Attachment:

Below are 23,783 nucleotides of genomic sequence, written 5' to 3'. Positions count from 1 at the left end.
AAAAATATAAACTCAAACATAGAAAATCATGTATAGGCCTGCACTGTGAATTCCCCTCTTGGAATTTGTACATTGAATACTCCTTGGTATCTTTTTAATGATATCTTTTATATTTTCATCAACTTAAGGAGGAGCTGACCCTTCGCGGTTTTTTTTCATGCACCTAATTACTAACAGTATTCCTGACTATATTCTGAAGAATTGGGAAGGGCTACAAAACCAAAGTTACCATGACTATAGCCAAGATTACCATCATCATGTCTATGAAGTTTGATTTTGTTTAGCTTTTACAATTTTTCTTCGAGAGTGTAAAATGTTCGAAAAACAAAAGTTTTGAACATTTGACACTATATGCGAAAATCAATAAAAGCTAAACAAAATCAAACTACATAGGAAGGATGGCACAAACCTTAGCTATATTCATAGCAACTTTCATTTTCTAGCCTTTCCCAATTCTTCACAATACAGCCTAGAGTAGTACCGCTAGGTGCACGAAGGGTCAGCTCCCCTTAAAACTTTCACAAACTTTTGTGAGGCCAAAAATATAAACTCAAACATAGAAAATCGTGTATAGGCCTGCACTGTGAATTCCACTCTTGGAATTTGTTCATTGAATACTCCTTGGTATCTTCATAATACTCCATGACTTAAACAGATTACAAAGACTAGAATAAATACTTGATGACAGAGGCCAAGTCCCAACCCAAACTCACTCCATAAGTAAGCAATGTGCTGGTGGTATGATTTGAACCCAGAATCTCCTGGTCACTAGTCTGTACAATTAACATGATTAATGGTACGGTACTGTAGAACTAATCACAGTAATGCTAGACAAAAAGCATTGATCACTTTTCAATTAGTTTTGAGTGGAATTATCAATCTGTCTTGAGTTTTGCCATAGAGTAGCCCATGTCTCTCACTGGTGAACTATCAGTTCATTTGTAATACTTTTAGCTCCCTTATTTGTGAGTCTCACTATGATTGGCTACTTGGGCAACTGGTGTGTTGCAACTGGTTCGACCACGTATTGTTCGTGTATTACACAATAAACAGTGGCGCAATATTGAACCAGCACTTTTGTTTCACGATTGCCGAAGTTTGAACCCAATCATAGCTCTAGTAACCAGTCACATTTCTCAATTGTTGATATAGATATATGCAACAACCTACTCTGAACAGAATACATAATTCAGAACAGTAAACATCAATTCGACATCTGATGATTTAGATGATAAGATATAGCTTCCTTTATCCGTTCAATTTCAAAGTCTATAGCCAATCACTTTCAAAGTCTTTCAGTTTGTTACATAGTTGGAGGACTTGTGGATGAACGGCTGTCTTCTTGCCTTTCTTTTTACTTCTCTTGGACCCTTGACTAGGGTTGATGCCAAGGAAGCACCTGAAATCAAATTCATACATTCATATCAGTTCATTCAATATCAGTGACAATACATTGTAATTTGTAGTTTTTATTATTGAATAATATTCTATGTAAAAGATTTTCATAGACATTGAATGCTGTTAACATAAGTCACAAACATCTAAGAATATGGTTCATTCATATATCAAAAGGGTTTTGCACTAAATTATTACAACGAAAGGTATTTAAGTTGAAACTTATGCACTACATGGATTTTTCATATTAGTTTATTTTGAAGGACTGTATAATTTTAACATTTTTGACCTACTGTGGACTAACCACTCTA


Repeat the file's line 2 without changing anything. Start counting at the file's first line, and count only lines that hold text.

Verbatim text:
AAAAATATAAACTCAAACATAGAAAATCATGTATAGGCCTGCACTGTGAATTCCCCTCTTGGAATTTGTACATTGAATACTCCTTGGTATCTTTTTAATGATATCTTTTATATTTTCATCAACTTAAGGAGGAGCTGACCCTTCGCGGTTTTTTTTCATGCACCTAATTACTAACAGTATTCCTGACTATATTCTGAAGAATTGGGAAGGGCTACAAAACCAAAGTTACCATGACTATAGCCAAGATTACCATCATCATGTCTATGAAGTTTGATTTTGTTTAGCTTTTACAATTTTTCTTCGAGAGTGTAAAATGTTCGAAAAACAAAAGTTTTGAACATTTGACACTATATGCGAAAATCAATAAAAGCTAAACAAAATCAAACTACATAGGAAGGATGGCACAAACCTTAGCTATATTCATAGCAACTTTCATTTTCTAGCCTTTCCCAATTCTTCACAATACAGCCTAGAGTAGTACCGCTAGGTGCACGAAGGGTCAGCTCCCCTTAAAACTTTCACAAACTTTTGTGAGGCCAAAAATATAAACTCAAACATAGAAAATCGTGTATAGGCCTGCACTGTGAATTCCACTCTTGGAATTTGTTCATTGAATACTCCTTGGTATCTTCATAATACTCCATGACTTAAACAGATTACAAAGACTAGAATAAATACTTGATGACAGAGGCCAAGTCCCAACCCAAACTCACTCCATAAGTAAGCAATGTGCTGGTGGTATGATTTGAACCCAGAATCTCCTGGTCACTAGTCTGTACAATTAACATGATTAATGGTACGGTACTGTAGAACTAATCACAGTAATGCTAGACAAAAAGCATTGATCACTTTTCAATTAGTTTTGAGTGGAATTATCAATCTGTCTTGAGTTTTGCCATAGAGTAGCCCATGTCTCTCACTGGTGAACTATCAGTTCATTTGTAATACTTTTAGCTCCCTTATTTGTGAGTCTCACTATGATTGGCTACTTGGGCAACTGGTGTGTTGCAACTGGTTCGACCACGTATTGTTCGTGTATTACACAATAAACAGTGGCGCAATATTGAACCAGCACTTTTGTTTCACGATTGCCGAAGTTTGAACCCAATCATAGCTCTAGTAACCAGTCACATTTCTCAATTGTTGATATAGATATATGCAACAACCTACTCTGAACAGAATACATAATTCAGAACAGTAAACATCAATTCGACATCTGATGATTTAGATGATAAGATATAGCTTCCTTTATCCGTTCAATTTCAAAGTCTATAGCCAATCACTTTCAAAGTCTTTCAGTTTGTTACATAGTTGGAGGACTTGTGGATGAACGGCTGTCTTCTTGCCTTTCTTTTTACTTCTCTTGGACCCTTGACTAGGGTTGATGCCAAGGAAGCACCTGAAATCAAATTCATACATTCATATCAGTTCATTCAATATCAGTGACAATACATTGTAATTTGTAGTTTTTATTATTGAATAATATTCTATGTAAAAGATTTTCATAGACATTGAATGCTGTTAACATAAGTCACAAACATCTAAGAATATGGTTCATTCATATATCAAAAGGGTTTTGCACTAAATTATTACAACGAAAGGTATTTAAGTTGAAACTTATGCACTACATGGATTTTTCATATTAGTTTATTTTGAAGGACTGTATAATTTTAACATTTTTGACCTACTGTGGACTAACCACTCTA